Nav: Home

Plugging the ozone hole has indirectly helped Antarctic sea ice to increase

September 29, 2019

Observational records show that stratospheric ozone declined prior to the late 1990s, and an abrupt 50% reduction in the Antarctic stratospheric ozone layer occurred during September to November each year, the result of which is commonly known as the 'ozone hole'. Since then, stratospheric ozone started to stabilize, and has even slowly increased in the early part of the 21st century, especially in the polar regions.

Sea ice in the polar regions plays an important role in the global climate system. Change in sea ice results in a large variation in albedo over the sea surface, which leads to change in the absorption of solar radiation and the sea surface temperature. But how does the ozone layer, which is located in the stratosphere, influence Antarctic sea ice? This is a hot topic in the field of atmospheric science.

Recent studies demonstrate that the Antarctic ozone hole has important influences on Antarctic sea ice. For instance, ozone-induced changes in atmospheric and oceanic circulations significantly alter the transport of ocean heat and the dynamics of sea ice, consequently impacting upon sea surface temperatures and the Antarctic sea ice. Prof. Yongyun Hu and his team--a group of researchers from the Laboratory for Climate and Atmosphere-Ocean Studies, Department of Atmospheric and Oceanic Sciences, School of Physics at Peking University--have found that stratospheric ozone-induced indirect radiative effects also play important roles in causing changes in Antarctic sea ice, and their work has been accepted into the evolving special issue of Advances in Atmospheric Sciences on Antarctic Meteorology and Climate: Past, Present and Future.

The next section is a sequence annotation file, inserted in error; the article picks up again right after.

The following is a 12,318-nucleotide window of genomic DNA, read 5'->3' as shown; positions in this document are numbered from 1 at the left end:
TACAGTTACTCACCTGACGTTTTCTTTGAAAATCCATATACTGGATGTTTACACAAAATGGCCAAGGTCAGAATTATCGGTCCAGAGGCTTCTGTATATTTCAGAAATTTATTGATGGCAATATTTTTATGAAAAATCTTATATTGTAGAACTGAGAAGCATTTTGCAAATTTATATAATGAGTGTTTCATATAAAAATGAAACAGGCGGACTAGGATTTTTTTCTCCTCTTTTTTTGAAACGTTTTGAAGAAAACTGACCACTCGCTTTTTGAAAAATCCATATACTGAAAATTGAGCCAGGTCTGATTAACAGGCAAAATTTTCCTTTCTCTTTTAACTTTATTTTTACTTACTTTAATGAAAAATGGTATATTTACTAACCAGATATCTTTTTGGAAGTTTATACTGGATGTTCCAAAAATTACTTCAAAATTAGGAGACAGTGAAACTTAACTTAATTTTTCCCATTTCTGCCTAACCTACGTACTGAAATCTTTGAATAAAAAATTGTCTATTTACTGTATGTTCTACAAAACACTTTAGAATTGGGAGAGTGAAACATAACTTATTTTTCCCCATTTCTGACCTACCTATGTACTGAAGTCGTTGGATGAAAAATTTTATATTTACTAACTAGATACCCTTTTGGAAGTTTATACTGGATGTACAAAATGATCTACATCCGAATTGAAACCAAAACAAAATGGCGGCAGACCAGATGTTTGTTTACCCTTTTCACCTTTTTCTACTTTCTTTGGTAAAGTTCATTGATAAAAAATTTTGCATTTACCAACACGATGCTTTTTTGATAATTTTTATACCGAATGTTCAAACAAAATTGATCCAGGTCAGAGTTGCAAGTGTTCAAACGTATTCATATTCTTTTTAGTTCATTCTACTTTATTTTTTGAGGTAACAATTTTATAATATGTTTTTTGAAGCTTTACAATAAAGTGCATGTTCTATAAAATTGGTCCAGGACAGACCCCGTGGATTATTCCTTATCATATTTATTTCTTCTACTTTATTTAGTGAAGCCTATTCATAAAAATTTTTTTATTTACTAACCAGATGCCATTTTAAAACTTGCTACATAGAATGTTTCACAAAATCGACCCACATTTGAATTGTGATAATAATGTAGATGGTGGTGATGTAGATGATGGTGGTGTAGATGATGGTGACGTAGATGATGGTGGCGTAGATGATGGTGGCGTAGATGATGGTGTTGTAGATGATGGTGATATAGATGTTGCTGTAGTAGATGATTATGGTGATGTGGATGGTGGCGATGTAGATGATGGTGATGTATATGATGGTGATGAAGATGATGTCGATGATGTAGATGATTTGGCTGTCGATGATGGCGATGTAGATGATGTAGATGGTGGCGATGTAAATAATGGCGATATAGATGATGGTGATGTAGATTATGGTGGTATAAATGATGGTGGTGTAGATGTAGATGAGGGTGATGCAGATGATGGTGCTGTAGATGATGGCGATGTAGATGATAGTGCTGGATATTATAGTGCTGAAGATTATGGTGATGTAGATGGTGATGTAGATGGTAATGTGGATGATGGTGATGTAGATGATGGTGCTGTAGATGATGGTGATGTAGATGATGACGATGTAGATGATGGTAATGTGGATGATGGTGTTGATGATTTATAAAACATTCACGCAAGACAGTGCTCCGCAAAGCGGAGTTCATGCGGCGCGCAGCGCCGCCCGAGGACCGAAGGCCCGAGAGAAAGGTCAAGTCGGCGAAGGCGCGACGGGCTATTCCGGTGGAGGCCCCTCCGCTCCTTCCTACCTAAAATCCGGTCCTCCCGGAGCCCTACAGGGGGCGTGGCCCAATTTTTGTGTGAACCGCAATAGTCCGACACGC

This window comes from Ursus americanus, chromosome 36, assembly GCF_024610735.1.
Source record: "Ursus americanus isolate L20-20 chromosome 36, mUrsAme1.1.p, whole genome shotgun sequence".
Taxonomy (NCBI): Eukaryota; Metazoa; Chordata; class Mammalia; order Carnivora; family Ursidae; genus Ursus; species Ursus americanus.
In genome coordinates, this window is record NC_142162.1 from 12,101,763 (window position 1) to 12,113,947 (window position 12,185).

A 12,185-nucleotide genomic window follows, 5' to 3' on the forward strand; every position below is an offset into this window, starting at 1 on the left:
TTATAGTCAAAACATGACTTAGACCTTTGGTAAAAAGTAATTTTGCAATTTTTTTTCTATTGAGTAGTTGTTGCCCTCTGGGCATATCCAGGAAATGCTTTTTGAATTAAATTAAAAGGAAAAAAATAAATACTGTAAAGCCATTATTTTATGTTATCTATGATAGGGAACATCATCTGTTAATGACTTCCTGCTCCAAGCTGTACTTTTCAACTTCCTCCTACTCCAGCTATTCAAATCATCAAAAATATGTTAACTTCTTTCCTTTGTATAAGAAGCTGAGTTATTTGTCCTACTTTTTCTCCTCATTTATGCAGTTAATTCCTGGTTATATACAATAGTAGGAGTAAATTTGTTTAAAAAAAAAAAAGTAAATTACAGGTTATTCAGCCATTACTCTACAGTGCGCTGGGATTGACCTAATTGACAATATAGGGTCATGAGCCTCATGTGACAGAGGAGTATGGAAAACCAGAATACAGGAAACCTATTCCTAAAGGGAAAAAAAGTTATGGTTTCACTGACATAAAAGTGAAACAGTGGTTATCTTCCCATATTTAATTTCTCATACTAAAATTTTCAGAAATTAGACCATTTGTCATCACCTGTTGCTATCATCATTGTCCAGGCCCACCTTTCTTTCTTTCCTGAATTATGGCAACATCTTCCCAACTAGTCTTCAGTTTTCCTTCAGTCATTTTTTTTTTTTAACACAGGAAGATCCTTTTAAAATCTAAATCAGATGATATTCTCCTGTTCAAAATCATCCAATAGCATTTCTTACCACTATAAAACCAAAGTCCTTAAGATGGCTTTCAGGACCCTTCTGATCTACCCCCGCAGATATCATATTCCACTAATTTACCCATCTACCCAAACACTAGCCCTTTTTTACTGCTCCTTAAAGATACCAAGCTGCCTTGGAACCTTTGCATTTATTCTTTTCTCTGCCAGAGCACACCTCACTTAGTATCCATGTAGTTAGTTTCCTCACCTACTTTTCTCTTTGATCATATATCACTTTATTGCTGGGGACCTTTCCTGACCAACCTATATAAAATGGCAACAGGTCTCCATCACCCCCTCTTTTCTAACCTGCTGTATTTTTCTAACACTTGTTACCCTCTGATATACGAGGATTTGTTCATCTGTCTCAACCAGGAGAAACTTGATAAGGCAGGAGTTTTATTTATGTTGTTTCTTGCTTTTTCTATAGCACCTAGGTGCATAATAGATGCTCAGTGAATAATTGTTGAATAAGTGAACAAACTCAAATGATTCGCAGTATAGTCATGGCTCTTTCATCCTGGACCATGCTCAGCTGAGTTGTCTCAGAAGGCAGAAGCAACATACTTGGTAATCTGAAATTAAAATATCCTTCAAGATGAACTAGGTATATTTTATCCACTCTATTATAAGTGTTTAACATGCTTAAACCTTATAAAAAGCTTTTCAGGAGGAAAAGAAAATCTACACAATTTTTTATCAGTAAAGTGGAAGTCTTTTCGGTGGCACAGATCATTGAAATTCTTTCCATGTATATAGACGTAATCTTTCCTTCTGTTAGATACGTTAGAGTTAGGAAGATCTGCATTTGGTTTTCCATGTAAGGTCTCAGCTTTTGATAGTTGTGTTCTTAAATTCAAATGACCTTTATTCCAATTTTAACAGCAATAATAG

By using a climate model, Prof. Yongyun Hu and his team designed a series of sensitivity experiments and found that ozone recovery leads to an increase in Antarctic sea ice.

"In this study, the atmospheric GCM was coupled only with a slab ocean to distinguish ozone-induced cloud radiative effects on sea ice, in which ocean heat transports and dynamic sea ice were excluded," says the corresponding author of the study, Prof. Hu. "Thus, the change in Antarctic sea ice is the product of radiation and heat processes. It is the indirect radiative effect of the stratospheric ozone change instead of its direct radiative effect that causes the changes in the sea surface temperature and sea ice. The indirect radiative effect comes from the change in clouds."

Their research demonstrates that the recovery of the Antarctic ozone hole absorbs more solar radiation and heats the lower stratosphere over the Southern Hemisphere high latitudes, which causes increases in the static stability in the upper troposphere and decreases in cloud cover over the Southern Hemisphere high latitudes. The reduced cloud cover leads to an increase in outgoing longwave radiation and a reduction in downward infrared radiation, especially in austral autumn. This results in cooling of the Southern Ocean surface and increasing Antarctic sea ice. Surface cooling also involves ice-albedo feedback. Increasing sea ice reflects solar radiation and causes further cooling and more increases in Antarctic sea ice.
-end-
The special issue on Antarctic Meteorology and Climate: Past, Present and Future, scheduled to be officially released in the spring of 2020 at Springer website of Advances in Atmospheric Sciences, will highlight recent research progress, including the ongoing effort of the Year of Polar Prediction (YOPP), in 1) Antarctic meteorology and numerical weather prediction and 2) climate variability and change in the Antarctic.

Institute of Atmospheric Physics, Chinese Academy of Sciences

Related Sea Ice Articles:

Earth's glacial cycles enhanced by Antarctic sea-ice